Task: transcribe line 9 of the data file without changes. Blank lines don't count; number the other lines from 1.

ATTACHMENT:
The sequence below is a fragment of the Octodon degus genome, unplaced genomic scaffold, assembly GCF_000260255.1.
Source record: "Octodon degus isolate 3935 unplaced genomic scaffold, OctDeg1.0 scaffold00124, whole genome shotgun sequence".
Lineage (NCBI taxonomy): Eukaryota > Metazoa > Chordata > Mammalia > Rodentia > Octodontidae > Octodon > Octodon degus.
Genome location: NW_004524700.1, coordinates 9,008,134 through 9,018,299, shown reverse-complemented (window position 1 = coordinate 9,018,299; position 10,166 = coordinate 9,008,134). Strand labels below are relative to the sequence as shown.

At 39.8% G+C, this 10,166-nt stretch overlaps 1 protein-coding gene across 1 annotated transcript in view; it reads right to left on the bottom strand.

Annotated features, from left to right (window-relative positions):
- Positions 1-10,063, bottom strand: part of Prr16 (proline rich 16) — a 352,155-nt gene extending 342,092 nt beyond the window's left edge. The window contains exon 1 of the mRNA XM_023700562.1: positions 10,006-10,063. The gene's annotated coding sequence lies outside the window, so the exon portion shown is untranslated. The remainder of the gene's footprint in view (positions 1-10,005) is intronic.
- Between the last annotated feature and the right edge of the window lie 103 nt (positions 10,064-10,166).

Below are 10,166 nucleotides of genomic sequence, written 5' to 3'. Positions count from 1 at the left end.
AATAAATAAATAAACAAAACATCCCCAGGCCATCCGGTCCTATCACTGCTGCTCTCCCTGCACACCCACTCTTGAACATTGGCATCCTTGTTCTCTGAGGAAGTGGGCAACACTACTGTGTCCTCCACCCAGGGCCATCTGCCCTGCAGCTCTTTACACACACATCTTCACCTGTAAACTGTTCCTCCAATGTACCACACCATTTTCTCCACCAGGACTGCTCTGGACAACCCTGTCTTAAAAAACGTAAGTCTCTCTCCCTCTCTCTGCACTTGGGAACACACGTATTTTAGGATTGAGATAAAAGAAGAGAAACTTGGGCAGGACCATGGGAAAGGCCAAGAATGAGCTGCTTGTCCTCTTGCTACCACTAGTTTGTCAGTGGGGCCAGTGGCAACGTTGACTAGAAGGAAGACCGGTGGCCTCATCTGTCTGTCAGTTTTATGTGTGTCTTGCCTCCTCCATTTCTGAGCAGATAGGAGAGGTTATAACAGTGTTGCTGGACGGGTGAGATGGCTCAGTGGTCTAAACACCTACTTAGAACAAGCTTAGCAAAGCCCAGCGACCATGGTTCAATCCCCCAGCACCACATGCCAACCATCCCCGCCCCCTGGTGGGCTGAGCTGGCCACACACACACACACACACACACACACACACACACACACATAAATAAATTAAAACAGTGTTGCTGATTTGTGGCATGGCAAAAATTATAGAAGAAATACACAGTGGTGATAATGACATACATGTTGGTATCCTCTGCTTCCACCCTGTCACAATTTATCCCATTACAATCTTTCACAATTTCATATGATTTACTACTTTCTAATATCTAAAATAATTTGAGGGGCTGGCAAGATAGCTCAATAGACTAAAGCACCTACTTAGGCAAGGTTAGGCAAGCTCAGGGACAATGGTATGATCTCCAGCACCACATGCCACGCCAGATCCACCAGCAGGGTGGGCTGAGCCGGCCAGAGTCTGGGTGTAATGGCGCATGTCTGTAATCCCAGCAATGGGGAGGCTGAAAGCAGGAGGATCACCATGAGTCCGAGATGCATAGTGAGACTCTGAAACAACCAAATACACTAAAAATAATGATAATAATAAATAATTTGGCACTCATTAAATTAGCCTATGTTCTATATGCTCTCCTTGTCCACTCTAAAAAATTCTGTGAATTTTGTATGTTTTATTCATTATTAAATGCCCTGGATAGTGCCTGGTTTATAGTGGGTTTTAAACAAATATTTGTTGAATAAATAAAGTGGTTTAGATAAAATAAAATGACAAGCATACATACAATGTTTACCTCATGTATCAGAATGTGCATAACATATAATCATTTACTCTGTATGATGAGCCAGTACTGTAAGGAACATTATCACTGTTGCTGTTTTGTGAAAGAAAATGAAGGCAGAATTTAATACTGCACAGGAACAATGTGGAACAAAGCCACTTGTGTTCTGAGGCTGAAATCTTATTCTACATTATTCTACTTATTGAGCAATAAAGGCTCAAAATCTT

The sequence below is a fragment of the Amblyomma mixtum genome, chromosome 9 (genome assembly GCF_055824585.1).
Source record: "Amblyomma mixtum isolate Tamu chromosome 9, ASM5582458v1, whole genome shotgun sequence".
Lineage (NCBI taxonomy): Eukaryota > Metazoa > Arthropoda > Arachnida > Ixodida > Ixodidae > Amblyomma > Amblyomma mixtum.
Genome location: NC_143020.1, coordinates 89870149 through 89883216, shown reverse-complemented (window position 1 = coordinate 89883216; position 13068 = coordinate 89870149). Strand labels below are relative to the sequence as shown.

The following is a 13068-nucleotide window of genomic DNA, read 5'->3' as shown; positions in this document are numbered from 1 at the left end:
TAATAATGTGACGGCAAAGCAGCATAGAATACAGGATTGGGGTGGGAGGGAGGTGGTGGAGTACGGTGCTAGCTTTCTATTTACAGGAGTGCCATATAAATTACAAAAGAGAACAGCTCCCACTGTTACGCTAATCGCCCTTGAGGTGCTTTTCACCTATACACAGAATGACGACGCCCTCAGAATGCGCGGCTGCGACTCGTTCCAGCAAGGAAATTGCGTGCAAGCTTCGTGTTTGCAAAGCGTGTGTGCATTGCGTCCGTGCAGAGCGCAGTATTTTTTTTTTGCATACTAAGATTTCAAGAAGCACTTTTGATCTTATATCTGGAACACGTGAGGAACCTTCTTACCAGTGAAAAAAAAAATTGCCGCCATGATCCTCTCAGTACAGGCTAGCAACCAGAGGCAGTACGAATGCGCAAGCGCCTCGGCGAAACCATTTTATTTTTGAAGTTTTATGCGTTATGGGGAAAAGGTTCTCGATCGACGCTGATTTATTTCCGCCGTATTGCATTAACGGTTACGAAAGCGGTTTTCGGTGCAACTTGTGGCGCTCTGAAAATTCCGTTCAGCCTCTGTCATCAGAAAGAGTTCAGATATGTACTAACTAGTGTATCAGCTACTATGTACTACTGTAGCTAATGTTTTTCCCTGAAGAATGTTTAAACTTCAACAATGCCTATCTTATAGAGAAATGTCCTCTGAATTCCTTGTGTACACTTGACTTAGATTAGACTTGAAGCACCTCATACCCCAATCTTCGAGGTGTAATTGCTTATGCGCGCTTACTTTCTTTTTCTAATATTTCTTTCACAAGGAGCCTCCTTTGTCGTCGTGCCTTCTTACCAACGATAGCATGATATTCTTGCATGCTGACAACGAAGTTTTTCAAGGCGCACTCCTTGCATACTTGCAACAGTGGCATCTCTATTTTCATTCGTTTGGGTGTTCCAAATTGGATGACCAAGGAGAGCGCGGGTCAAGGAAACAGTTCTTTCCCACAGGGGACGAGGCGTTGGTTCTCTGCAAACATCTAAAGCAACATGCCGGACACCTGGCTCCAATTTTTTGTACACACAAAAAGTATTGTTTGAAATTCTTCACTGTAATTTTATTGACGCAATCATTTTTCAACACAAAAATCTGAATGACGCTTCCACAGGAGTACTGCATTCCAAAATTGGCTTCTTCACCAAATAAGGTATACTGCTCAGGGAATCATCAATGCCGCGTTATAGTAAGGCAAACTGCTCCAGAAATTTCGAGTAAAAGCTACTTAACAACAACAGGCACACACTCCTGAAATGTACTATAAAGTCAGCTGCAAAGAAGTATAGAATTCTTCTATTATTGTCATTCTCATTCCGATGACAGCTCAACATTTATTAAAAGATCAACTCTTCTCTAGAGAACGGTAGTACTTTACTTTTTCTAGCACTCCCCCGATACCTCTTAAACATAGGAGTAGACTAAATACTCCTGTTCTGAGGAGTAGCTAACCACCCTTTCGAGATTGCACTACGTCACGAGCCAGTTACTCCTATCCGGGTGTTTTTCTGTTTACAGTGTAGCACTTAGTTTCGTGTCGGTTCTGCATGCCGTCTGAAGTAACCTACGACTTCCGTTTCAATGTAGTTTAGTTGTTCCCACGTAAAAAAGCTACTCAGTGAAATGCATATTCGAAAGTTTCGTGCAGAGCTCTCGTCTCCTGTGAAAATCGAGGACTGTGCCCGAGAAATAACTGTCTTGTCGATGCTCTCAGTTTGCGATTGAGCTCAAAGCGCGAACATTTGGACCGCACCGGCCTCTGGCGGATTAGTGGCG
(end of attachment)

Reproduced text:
Below are 10,166 nucleotides of genomic sequence, written 5' to 3'. Positions count from 1 at the left end.